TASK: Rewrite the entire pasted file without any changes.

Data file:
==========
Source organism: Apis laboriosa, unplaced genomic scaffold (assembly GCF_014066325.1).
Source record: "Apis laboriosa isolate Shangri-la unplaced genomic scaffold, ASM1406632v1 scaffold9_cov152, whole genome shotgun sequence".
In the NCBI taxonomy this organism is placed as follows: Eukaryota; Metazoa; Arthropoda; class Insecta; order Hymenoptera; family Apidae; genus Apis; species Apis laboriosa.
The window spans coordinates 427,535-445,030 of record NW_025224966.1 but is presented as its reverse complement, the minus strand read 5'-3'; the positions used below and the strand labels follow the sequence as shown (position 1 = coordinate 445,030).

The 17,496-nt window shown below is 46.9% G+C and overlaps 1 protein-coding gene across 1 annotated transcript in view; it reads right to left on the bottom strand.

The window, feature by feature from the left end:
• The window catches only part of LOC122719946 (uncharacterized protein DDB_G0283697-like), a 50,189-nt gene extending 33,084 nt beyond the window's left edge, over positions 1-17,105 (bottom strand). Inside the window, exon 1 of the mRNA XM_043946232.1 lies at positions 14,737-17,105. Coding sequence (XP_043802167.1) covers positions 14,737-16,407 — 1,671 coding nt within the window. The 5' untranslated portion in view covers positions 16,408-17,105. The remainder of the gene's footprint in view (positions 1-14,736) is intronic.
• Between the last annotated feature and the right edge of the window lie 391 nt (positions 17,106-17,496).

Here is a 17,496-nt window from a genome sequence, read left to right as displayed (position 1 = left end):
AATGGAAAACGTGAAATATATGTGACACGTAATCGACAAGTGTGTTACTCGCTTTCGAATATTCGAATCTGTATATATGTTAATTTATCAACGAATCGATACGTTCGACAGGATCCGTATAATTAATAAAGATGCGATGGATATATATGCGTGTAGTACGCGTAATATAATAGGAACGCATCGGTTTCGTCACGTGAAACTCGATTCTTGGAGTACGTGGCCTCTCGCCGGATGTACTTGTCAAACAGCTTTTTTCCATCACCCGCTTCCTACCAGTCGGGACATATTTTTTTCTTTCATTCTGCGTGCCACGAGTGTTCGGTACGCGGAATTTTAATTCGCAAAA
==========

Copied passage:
Source organism: Apis laboriosa, unplaced genomic scaffold (assembly GCF_014066325.1).
Source record: "Apis laboriosa isolate Shangri-la unplaced genomic scaffold, ASM1406632v1 scaffold9_cov152, whole genome shotgun sequence".
In the NCBI taxonomy this organism is placed as follows: Eukaryota; Metazoa; Arthropoda; class Insecta; order Hymenoptera; family Apidae; genus Apis; species Apis laboriosa.
The window spans coordinates 427,535-445,030 of record NW_025224966.1 but is presented as its reverse complement, the minus strand read 5'-3'; the positions used below and the strand labels follow the sequence as shown (position 1 = coordinate 445,030).

The 17,496-nt window shown below is 46.9% G+C and overlaps 1 protein-coding gene across 1 annotated transcript in view; it reads right to left on the bottom strand.

The window, feature by feature from the left end:
• The window catches only part of LOC122719946 (uncharacterized protein DDB_G0283697-like), a 50,189-nt gene extending 33,084 nt beyond the window's left edge, over positions 1-17,105 (bottom strand). Inside the window, exon 1 of the mRNA XM_043946232.1 lies at positions 14,737-17,105. Coding sequence (XP_043802167.1) covers positions 14,737-16,407 — 1,671 coding nt within the window. The 5' untranslated portion in view covers positions 16,408-17,105. The remainder of the gene's footprint in view (positions 1-14,736) is intronic.
• Between the last annotated feature and the right edge of the window lie 391 nt (positions 17,106-17,496).

Here is a 17,496-nt window from a genome sequence, read left to right as displayed (position 1 = left end):
AATGGAAAACGTGAAATATATGTGACACGTAATCGACAAGTGTGTTACTCGCTTTCGAATATTCGAATCTGTATATATGTTAATTTATCAACGAATCGATACGTTCGACAGGATCCGTATAATTAATAAAGATGCGATGGATATATATGCGTGTAGTACGCGTAATATAATAGGAACGCATCGGTTTCGTCACGTGAAACTCGATTCTTGGAGTACGTGGCCTCTCGCCGGATGTACTTGTCAAACAGCTTTTTTCCATCACCCGCTTCCTACCAGTCGGGACATATTTTTTTCTTTCATTCTGCGTGCCACGAGTGTTCGGTACGCGGAATTTTAATTCGCAAAA